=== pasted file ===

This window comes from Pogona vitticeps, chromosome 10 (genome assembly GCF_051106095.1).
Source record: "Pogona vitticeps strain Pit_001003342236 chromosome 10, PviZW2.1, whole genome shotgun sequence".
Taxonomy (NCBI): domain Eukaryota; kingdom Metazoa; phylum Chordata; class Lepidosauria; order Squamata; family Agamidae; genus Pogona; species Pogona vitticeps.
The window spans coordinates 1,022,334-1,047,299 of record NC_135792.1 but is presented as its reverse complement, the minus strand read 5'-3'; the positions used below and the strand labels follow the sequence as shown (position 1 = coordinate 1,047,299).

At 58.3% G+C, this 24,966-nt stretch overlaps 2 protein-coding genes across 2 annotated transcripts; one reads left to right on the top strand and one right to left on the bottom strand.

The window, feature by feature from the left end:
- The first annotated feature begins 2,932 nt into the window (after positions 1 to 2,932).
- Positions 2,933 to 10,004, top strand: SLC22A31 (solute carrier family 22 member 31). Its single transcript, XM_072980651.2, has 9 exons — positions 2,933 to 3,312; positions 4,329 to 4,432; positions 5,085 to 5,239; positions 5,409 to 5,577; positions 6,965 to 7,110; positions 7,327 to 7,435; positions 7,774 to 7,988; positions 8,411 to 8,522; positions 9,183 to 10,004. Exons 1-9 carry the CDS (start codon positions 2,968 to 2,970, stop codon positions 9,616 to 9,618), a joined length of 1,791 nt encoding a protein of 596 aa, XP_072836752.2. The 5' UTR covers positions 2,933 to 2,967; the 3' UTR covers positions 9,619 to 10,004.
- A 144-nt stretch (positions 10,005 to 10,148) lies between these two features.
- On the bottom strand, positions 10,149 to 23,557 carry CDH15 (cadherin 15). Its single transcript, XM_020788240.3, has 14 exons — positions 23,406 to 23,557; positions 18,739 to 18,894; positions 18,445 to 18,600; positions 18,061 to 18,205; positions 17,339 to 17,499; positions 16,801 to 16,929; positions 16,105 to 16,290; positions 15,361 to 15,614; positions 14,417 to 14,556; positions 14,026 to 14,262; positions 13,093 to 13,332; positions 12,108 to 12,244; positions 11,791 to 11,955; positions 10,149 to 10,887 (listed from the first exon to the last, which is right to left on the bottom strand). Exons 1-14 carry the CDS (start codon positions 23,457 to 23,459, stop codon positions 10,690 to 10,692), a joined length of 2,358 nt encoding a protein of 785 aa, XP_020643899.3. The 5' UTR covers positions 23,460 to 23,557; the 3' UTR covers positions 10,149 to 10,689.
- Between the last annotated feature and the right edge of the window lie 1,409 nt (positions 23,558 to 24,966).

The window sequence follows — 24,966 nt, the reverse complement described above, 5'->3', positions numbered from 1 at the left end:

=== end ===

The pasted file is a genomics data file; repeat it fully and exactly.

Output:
This window comes from Pogona vitticeps, chromosome 10 (genome assembly GCF_051106095.1).
Source record: "Pogona vitticeps strain Pit_001003342236 chromosome 10, PviZW2.1, whole genome shotgun sequence".
Taxonomy (NCBI): domain Eukaryota; kingdom Metazoa; phylum Chordata; class Lepidosauria; order Squamata; family Agamidae; genus Pogona; species Pogona vitticeps.
The window spans coordinates 1,022,334-1,047,299 of record NC_135792.1 but is presented as its reverse complement, the minus strand read 5'-3'; the positions used below and the strand labels follow the sequence as shown (position 1 = coordinate 1,047,299).

At 58.3% G+C, this 24,966-nt stretch overlaps 2 protein-coding genes across 2 annotated transcripts; one reads left to right on the top strand and one right to left on the bottom strand.

The window, feature by feature from the left end:
- The first annotated feature begins 2,932 nt into the window (after positions 1 to 2,932).
- Positions 2,933 to 10,004, top strand: SLC22A31 (solute carrier family 22 member 31). Its single transcript, XM_072980651.2, has 9 exons — positions 2,933 to 3,312; positions 4,329 to 4,432; positions 5,085 to 5,239; positions 5,409 to 5,577; positions 6,965 to 7,110; positions 7,327 to 7,435; positions 7,774 to 7,988; positions 8,411 to 8,522; positions 9,183 to 10,004. Exons 1-9 carry the CDS (start codon positions 2,968 to 2,970, stop codon positions 9,616 to 9,618), a joined length of 1,791 nt encoding a protein of 596 aa, XP_072836752.2. The 5' UTR covers positions 2,933 to 2,967; the 3' UTR covers positions 9,619 to 10,004.
- A 144-nt stretch (positions 10,005 to 10,148) lies between these two features.
- On the bottom strand, positions 10,149 to 23,557 carry CDH15 (cadherin 15). Its single transcript, XM_020788240.3, has 14 exons — positions 23,406 to 23,557; positions 18,739 to 18,894; positions 18,445 to 18,600; positions 18,061 to 18,205; positions 17,339 to 17,499; positions 16,801 to 16,929; positions 16,105 to 16,290; positions 15,361 to 15,614; positions 14,417 to 14,556; positions 14,026 to 14,262; positions 13,093 to 13,332; positions 12,108 to 12,244; positions 11,791 to 11,955; positions 10,149 to 10,887 (listed from the first exon to the last, which is right to left on the bottom strand). Exons 1-14 carry the CDS (start codon positions 23,457 to 23,459, stop codon positions 10,690 to 10,692), a joined length of 2,358 nt encoding a protein of 785 aa, XP_020643899.3. The 5' UTR covers positions 23,460 to 23,557; the 3' UTR covers positions 10,149 to 10,689.
- Between the last annotated feature and the right edge of the window lie 1,409 nt (positions 23,558 to 24,966).

The window sequence follows — 24,966 nt, the reverse complement described above, 5'->3', positions numbered from 1 at the left end: